Med school plan: UU '˜has yet to satisfy' key criteria, say officials
Ulster University (UU) has yet to satisfy some of the key criteria required to establish a second medical school in N.I., the Department of Health has revealed.
UU has applied to the General Medical Council (GMC) to train doctors in the north west and its medical school proposal, which includes a graduate entry focus, is currently being considered by N. Ireland health chiefs.
UU aims to have 60-80 medical students at its Magee campus in Derry by September, 2019.
However, the Department of Health says any proposal with significant long-term financial implications must be rigorously assessed, particularly at a time of increasing funding pressures across the public sector.
“This will include, as a priority matter, the need to clearly demonstrate need and value for money,” said a spokesperson for the Department. “Up to this point, Ulster University, in terms of its desire to establish a Graduate Entry Medical School, has yet to satisfy either of these criteria.”
Derry MP Elisha McCallion recently said the project should not be “delayed or derailed” by what she called “civil service bureaucracy.”
The Sinn Fein politician has been urging NI health chiefs to enable UU to set the required student numbers in time for the university admissions deadline.
She said all the steps required by the university to move forward with the medical school were now in place.
However, this week’s statement from the Department appears to suggest otherwise, with officials also revealing that it commissioned a review in 2017 to determine the optimum number of medical students for Northern Ireland’s future healthcare needs.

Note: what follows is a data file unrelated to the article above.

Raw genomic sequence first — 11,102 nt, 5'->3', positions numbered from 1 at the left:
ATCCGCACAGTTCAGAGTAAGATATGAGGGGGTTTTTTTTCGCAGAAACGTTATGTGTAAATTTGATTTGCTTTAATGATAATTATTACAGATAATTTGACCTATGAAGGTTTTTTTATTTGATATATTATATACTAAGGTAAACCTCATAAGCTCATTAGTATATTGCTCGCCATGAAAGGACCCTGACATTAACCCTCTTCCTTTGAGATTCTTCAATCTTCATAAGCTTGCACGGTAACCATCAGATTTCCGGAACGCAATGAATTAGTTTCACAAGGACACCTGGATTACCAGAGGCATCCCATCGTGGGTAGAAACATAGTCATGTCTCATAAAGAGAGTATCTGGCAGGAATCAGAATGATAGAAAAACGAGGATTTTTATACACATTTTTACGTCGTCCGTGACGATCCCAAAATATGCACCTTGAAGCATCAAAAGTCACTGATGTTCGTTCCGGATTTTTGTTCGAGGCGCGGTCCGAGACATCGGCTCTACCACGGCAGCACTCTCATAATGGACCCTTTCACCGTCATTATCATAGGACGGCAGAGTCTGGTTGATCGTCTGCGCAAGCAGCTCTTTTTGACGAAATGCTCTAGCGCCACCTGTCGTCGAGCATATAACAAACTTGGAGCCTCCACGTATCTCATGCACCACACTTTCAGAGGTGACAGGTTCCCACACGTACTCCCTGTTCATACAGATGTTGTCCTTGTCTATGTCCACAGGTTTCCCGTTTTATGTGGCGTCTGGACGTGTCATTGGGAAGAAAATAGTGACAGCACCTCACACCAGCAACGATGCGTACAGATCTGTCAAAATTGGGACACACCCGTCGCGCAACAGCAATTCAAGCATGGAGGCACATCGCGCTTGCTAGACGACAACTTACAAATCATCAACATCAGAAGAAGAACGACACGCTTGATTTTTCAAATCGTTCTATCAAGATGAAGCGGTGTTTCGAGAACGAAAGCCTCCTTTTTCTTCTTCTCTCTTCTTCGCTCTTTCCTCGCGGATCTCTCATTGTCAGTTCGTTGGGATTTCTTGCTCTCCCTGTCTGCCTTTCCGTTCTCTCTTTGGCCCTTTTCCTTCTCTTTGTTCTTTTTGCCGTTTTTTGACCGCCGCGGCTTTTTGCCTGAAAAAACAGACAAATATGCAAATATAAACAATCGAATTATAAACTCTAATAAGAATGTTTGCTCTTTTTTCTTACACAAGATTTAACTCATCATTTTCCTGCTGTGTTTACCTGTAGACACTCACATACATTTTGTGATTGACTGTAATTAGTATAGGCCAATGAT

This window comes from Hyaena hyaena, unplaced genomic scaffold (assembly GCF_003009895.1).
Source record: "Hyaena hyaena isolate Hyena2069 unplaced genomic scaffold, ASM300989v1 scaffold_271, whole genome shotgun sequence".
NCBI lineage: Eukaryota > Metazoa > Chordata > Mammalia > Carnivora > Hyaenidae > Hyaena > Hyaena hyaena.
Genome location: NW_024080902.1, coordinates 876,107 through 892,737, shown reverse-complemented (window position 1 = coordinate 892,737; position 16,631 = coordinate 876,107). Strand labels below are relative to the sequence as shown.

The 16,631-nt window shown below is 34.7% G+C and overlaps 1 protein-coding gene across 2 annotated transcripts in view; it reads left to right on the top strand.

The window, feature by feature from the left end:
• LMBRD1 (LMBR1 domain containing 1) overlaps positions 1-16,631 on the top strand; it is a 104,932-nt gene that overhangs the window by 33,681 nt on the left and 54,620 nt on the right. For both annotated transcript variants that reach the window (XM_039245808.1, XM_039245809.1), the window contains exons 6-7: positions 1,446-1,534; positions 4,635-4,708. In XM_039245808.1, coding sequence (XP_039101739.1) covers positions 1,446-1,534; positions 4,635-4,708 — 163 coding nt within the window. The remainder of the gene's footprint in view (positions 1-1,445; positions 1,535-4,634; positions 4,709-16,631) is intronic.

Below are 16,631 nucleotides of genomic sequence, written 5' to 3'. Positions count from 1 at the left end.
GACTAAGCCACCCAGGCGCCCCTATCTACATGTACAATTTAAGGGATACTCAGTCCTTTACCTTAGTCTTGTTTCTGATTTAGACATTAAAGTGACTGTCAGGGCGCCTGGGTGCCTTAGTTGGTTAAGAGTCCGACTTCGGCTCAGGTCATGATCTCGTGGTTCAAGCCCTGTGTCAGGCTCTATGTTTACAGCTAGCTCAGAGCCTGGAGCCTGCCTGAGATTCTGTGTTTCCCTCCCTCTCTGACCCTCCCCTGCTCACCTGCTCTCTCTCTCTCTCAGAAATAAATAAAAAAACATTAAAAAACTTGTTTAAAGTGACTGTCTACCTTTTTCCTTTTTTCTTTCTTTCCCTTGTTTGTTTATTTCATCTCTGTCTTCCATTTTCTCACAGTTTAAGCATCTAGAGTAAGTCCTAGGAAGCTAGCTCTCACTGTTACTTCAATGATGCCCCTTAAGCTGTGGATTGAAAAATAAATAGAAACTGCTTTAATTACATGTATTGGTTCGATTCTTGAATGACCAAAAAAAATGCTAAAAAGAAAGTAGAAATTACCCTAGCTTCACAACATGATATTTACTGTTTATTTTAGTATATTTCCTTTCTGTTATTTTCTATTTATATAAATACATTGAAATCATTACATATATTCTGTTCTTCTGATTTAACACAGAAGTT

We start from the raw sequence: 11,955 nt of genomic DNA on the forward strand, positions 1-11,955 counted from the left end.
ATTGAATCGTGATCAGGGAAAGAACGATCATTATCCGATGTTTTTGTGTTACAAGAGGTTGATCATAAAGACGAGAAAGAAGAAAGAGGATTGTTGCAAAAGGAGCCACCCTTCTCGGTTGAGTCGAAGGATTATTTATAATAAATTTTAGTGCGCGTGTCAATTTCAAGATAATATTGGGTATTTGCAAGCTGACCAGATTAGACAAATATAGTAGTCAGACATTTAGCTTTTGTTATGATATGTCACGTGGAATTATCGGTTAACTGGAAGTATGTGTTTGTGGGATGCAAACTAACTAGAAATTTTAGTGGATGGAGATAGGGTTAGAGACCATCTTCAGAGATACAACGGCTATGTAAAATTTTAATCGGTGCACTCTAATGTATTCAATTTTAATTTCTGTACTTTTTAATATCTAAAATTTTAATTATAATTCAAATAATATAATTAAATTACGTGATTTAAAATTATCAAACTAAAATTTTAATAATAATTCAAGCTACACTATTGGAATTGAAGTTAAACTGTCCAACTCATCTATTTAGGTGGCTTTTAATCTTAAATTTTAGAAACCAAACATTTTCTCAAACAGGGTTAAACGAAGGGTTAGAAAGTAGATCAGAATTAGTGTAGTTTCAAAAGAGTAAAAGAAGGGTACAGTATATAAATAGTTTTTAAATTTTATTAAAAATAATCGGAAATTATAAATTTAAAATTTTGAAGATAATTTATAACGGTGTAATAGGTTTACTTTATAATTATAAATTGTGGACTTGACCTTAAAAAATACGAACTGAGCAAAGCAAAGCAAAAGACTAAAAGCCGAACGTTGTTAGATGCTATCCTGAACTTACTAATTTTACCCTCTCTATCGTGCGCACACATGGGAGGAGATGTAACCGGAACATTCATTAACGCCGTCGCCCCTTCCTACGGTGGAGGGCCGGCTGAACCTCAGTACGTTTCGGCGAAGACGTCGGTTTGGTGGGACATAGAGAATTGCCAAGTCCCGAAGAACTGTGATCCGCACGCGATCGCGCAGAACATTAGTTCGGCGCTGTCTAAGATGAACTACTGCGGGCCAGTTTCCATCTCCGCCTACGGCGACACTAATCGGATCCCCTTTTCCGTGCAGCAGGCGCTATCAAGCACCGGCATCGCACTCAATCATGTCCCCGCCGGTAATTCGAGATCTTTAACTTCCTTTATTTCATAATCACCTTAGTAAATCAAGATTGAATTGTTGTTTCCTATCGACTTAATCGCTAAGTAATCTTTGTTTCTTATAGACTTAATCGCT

“Ulster University is represented on the review team,” added a spokesperson. “ The review is proceeding well and is on course to produce its report – as planned - by the end of June 2018.”
It’s also understood that any final business case from UU will also require Ministerial/Executive approval as the implications are “cross-cutting, with significant financial implications for the Northern Ireland budget.”
However, the continued absence of an Executive at Stormont could, of course, result in further delays.
Elisha McCallion says the latest correspondence from the Department only serves to raise further obstacles.
“First, it was the claim that need was not proven and they required a further study into the need for doctors and other medical staff in the north. We argued that the case for need had already been met in the business case but, if they persisted with another study, it should be done quickly so as the planning for the medical school needn’t be impacted.
“Now, a new obstacle, value for money, has been put forward. We and Ulster University have long argued that a relatively small investment, in comparison to the benefits for Derry and the wider north west by Magee expansion, was value for money. We also argue that value for money is only one consideration when allocating funding. Addressing regional disparity is another and this can be given a higher priority. In addition, this investment should be seen as part of the roll out of Bengoa Reforms in transforming the Health Service and making it fit for purpose.
“Fifty years on we must ensure that Magee is not denied again”, said the Foyle MP.